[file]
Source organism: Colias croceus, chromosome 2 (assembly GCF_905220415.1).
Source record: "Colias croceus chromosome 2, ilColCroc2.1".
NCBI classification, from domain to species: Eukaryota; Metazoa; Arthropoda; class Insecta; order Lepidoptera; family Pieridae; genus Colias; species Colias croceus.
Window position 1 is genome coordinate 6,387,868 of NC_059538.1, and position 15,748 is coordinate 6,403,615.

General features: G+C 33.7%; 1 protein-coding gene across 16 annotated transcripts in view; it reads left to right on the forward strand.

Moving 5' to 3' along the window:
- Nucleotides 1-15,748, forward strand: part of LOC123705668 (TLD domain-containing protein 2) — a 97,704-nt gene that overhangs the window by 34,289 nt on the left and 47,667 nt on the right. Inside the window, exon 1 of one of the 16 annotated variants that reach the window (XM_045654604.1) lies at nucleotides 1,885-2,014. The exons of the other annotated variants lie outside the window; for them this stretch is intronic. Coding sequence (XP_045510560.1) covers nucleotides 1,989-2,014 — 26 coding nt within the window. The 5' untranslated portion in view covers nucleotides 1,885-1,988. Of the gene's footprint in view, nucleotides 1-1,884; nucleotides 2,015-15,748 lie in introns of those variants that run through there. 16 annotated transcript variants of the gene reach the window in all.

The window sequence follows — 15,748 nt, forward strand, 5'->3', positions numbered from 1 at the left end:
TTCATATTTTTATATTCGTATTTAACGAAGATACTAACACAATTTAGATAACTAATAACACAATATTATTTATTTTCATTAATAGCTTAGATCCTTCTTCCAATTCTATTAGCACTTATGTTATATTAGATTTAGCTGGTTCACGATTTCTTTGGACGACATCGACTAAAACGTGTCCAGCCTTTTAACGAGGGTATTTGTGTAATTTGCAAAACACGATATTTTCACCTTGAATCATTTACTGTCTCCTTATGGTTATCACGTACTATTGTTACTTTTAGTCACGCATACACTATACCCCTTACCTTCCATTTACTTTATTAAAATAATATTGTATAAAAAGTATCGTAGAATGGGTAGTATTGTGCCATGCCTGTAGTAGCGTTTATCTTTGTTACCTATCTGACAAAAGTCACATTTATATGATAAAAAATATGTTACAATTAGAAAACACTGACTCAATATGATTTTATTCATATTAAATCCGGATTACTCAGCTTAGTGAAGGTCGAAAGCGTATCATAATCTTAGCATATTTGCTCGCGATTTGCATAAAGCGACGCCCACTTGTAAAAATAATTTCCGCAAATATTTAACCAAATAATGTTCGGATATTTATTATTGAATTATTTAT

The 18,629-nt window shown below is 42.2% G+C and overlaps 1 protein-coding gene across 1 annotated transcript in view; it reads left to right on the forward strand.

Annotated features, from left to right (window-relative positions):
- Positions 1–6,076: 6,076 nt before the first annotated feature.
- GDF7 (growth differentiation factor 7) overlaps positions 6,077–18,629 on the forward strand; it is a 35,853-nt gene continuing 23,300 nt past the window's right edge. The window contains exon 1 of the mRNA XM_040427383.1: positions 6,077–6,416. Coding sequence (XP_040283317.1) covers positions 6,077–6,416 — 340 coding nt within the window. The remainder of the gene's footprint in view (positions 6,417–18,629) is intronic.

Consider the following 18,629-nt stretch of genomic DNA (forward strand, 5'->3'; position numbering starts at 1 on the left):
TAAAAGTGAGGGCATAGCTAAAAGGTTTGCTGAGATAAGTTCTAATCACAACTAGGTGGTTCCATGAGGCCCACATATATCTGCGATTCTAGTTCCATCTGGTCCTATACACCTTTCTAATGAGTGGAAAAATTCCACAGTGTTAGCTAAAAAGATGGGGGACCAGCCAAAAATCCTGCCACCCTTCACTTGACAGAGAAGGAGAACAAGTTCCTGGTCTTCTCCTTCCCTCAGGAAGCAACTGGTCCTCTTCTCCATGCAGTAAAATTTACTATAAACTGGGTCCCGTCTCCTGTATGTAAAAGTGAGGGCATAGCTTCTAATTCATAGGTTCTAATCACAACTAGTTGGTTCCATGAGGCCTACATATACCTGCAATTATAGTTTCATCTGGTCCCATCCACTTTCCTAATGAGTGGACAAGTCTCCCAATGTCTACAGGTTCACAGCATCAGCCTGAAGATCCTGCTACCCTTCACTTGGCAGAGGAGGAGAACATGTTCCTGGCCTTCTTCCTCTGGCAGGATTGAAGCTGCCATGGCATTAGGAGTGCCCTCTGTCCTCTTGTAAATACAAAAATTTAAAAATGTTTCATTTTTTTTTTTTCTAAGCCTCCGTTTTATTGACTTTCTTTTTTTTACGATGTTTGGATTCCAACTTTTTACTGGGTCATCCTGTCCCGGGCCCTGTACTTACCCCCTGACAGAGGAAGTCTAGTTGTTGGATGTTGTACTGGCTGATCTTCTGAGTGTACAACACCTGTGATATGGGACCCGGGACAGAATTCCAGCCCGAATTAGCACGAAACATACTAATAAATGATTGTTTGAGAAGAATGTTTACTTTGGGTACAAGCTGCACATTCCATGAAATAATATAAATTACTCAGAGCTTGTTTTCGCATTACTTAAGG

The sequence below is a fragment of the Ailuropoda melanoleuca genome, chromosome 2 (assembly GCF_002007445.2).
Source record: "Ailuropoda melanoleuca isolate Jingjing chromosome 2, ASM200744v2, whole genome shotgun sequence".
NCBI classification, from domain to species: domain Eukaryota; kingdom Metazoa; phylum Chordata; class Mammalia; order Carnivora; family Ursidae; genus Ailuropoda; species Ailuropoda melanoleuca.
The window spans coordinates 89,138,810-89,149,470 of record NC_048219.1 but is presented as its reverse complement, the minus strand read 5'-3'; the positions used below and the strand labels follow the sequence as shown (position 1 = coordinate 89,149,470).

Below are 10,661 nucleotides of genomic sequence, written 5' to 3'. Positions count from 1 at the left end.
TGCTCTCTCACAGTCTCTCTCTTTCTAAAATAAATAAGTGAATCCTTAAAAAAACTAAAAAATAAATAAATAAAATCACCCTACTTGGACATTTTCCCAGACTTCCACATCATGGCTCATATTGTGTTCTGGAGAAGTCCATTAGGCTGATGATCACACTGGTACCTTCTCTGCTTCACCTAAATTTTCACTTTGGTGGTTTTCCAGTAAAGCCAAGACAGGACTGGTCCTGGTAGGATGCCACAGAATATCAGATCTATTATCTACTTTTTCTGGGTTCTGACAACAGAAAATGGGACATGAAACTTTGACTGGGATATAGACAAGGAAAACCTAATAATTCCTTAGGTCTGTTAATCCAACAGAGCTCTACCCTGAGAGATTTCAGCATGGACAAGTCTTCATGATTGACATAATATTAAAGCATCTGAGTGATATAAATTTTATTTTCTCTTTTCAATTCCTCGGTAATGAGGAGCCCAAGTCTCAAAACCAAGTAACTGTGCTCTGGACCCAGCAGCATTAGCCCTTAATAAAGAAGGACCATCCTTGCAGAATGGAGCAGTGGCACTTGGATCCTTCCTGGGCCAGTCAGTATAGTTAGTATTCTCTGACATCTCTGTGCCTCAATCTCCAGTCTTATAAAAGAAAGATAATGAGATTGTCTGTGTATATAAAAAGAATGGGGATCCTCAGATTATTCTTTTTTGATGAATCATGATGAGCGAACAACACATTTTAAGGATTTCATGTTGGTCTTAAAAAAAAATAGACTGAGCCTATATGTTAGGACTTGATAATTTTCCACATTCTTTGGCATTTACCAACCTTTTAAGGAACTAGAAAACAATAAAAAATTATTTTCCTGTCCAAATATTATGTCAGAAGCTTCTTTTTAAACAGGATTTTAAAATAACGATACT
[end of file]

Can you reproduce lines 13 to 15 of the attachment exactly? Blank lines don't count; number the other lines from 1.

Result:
- GDF7 (growth differentiation factor 7) overlaps positions 6,077–18,629 on the forward strand; it is a 35,853-nt gene continuing 23,300 nt past the window's right edge. The window contains exon 1 of the mRNA XM_040427383.1: positions 6,077–6,416. Coding sequence (XP_040283317.1) covers positions 6,077–6,416 — 340 coding nt within the window. The remainder of the gene's footprint in view (positions 6,417–18,629) is intronic.

Consider the following 18,629-nt stretch of genomic DNA (forward strand, 5'->3'; position numbering starts at 1 on the left):
TAAAAGTGAGGGCATAGCTAAAAGGTTTGCTGAGATAAGTTCTAATCACAACTAGGTGGTTCCATGAGGCCCACATATATCTGCGATTCTAGTTCCATCTGGTCCTATACACCTTTCTAATGAGTGGAAAAATTCCACAGTGTTAGCTAAAAAGATGGGGGACCAGCCAAAAATCCTGCCACCCTTCACTTGACAGAGAAGGAGAACAAGTTCCTGGTCTTCTCCTTCCCTCAGGAAGCAACTGGTCCTCTTCTCCATGCAGTAAAATTTACTATAAACTGGGTCCCGTCTCCTGTATGTAAAAGTGAGGGCATAGCTTCTAATTCATAGGTTCTAATCACAACTAGTTGGTTCCATGAGGCCTACATATACCTGCAATTATAGTTTCATCTGGTCCCATCCACTTTCCTAATGAGTGGACAAGTCTCCCAATGTCTACAGGTTCACAGCATCAGCCTGAAGATCCTGCTACCCTTCACTTGGCAGAGGAGGAGAACATGTTCCTGGCCTTCTTCCTCTGGCAGGATTGAAGCTGCCATGGCATTAGGAGTGCCCTCTGTCCTCTTGTAAATACAAAAATTTAAAAATGTTTCATTTTTTTTTTTTCTAAGCCTCCGTTTTATTGACTTTCTTTTTTTTACGATGTTTGGATTCCAACTTTTTACTGGGTCATCCTGTCCCGGGCCCTGTACTTACCCCCTGACAGAGGAAGTCTAGTTGTTGGATGTTGTACTGGCTGATCTTCTGAGTGTACAACACCTGTGATATGGGACCCGGGACAGAATTCCAGCCCGAATTAGCACGAAACATACTAATAAATGATTGTTTGAGAAGAATGTTTACTTTGGGTACAAGCTGCACATTCCATGAAATAATATAAATTACTCAGAGCTTGTTTTCGCATTACTTAAGG